Structure
 Management by objectives
 Incident Action Plan (IAP)
 Modular organization
 Manageable span of control
(Federal Emergency Management Agency, 2010, ICS-0100b)
Command/ICS:
Common Terminology. No Codes!
 EMT = Emergency Medical Treatment
 EMT = Emergency Medical Technician
 EMT = Emergency Management Team
 EMT = Eastern Mediterranean Time (GMT+0200)
 EMT = Effective Methods Team
 EMT = Effects Management Tool
 EMT = El Monte, CA (airport code)
 EMT = Electron Microscope Tomography
 EMT = Email Money Transfer

Why plain English?
(Federal Emergency Management Agency, 2010, ICS-0100b)
Command/ICS:
Chain of Command & Modular Organization
(Federal Emergency Management Agency, 2010, ICS-0200b)
Overall Priorities
West Fork Fire Complex
IAP

Throughout the incident,
objectives are established based
on the following priorities:

#1: Life Safety
#2: Incident Stabilization
#3: Property Preservation


 Operational Period:
6/24/13 - 0600 - 2100

 Objective #6: Minimize
suppression impacts to
cultural, historic and natural
resources through consultation
with Resource Advisors.

Command/ICS: Incident Action Plan (IAP)
(Gianettino, 2013, West)
(Federal Emergency Management Agency, 2010, IS 703.a)
Putting It All Together
(Federal Emergency Management Agency, 2010, IS 700.A)
Discussion: Response Phase
 What are some examples of lingo in the CHR community that could be
confusing? How can we explain these terms in plain language?

 What are some examples of strike teams, task forces, and single
resources in the CHR community?

 What capabilities and resources could your institution offer to other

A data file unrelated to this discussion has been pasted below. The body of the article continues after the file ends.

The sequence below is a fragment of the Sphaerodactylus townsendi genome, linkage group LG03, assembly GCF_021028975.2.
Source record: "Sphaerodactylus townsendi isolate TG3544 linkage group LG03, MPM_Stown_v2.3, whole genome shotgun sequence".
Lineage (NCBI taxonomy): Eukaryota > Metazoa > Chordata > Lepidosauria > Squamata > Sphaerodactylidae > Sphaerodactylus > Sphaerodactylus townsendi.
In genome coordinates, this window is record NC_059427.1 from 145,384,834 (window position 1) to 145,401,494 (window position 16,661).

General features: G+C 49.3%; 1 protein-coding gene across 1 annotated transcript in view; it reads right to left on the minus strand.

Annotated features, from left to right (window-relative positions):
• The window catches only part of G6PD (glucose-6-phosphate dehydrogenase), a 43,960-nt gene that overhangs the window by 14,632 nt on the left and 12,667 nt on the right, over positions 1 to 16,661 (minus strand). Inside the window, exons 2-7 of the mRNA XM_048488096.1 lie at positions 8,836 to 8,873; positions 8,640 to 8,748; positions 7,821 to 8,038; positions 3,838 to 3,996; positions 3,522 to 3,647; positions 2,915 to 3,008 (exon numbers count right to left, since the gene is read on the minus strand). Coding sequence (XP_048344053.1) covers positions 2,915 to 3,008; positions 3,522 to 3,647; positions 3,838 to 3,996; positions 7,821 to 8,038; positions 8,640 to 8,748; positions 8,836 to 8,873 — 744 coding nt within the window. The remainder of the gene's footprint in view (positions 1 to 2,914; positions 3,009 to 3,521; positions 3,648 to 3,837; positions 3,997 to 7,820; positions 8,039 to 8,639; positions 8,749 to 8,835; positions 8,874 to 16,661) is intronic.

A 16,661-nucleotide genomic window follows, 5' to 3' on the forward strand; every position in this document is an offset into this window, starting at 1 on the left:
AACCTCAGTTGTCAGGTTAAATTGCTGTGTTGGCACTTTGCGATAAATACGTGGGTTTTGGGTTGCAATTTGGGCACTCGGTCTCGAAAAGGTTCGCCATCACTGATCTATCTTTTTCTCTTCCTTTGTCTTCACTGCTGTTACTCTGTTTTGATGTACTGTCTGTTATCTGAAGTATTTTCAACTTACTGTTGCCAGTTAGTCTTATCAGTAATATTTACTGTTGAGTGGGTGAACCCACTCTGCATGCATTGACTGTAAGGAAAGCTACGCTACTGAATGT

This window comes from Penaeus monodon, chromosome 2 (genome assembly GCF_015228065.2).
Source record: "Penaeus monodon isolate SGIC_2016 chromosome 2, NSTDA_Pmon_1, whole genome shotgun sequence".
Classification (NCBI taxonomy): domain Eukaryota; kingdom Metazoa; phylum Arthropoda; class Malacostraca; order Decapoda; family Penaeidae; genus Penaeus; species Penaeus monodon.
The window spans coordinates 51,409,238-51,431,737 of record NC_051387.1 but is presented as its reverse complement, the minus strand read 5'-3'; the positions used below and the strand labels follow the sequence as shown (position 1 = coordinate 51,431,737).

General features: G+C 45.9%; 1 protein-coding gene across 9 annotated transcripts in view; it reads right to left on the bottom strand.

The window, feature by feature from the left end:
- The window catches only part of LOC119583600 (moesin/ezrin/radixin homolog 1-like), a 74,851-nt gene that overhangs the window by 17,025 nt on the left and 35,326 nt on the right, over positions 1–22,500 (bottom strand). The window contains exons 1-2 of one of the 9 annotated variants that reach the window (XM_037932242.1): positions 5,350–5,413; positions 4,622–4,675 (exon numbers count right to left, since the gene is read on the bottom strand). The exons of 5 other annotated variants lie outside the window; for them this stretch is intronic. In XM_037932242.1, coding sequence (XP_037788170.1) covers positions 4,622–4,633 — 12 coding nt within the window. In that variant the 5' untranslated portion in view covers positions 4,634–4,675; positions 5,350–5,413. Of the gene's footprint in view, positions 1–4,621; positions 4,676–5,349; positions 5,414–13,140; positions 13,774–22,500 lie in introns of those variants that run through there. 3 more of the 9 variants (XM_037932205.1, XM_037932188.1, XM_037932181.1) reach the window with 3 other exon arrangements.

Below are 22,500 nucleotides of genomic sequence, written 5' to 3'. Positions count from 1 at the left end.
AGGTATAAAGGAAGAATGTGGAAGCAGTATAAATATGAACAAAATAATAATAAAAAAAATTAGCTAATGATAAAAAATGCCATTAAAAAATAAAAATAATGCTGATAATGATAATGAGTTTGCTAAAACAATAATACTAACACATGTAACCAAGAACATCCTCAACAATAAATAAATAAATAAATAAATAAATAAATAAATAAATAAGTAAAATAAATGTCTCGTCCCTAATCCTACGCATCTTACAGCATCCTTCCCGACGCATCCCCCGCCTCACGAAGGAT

CHR institutions?

 What capabilities and resource might you request from other CHR
institution during a catastrophic incident?

Conclusion
 Think beyond institutional preparedness
 Expand available capabilities and resources by
building relationships through collaboration
 Connect with or create a network in your state
 To find out if a network exists in your state or to
help create one, contact Lori Foley
(lfoley@heritagepreservation.org) at Heritage
Preservation (heritagepreservation.org).
REFERENCES
 Federal Emergency Management Agency. 2009. IS-700.A:National Incident Management System, An Introduction:
Instructor Guide. edited by U.S. Department of Homeland Security.
 Federal Emergency Management Agency. 2010. IS-703.A - NIMS Resource Management: Instructor Guide edited by
U.S. Department of Homeland Security.
 Federal Emergency Management Agency. 2011a. A Whole Community Approach to Emergency Management:
Principles, Themes, and Pathways for Action. edited by U.S. Department of Homeland Security.
 Federal Emergency Management Agency. 2011b. National Disaster Recovery Framework: Strengthening Disaster
Recovery for the Nation. edited by U.S. Department of Homeland Security.
 Federal Emergency Management Agency. 2013. ICS-0100b. - Introduction to the Incident Command System (ICS 100):
Instructor's Guide. edited by U.S. Department of Homeland Security.
 Federal Emergency Management Agency. 2014. "Whole Community." Accessed July 26. http://www.fema.gov/whole-
community.
 Kilner, Science. 2013. "Integrating Historic Preservation and Cultural Institutions into the Disaster Cycle. " Heritage
Preservation Forum, Portland, Oregon.
 Williams, Leslie A. 2013a. "Disaster Preparedness." Association of Northern Front Range Museums's Bi-Annual
Meeting, Denver, Colorado.
 Williams, Leslie A. 2013b. "Preparing Colorado's Cultural & Historic Resources for Disasters." Bi-Annual Meeting, State
Preservation Plan Advisory Committee, History Colorado, Denver, Colorado.
 Williams, Leslie A., and Scott Baldwin. 2013. "Preservation Emergencies: When to Speak Up and Who to Call." Saving
Places, Denver, Colorado.
 Williams, Leslie A., Scott Baldwin, Karen Larkin, Mary Rupp, and Carl Stewart. 2013. "Colorado's Cultural & Historic
Resources Under Fire: The Summer of 2012." Best Practices in Emergency Management Higher Education,
Chattanooga, Tennessee.



QUESTI ONS?


Les l i e A. Wi l l i ams
l es l i e. wi l l i ams @uc denver. edu

Pres ent at i on Avai l abl e At :
www. s c r i bd. c om/ wi l l i a l e

Thank You!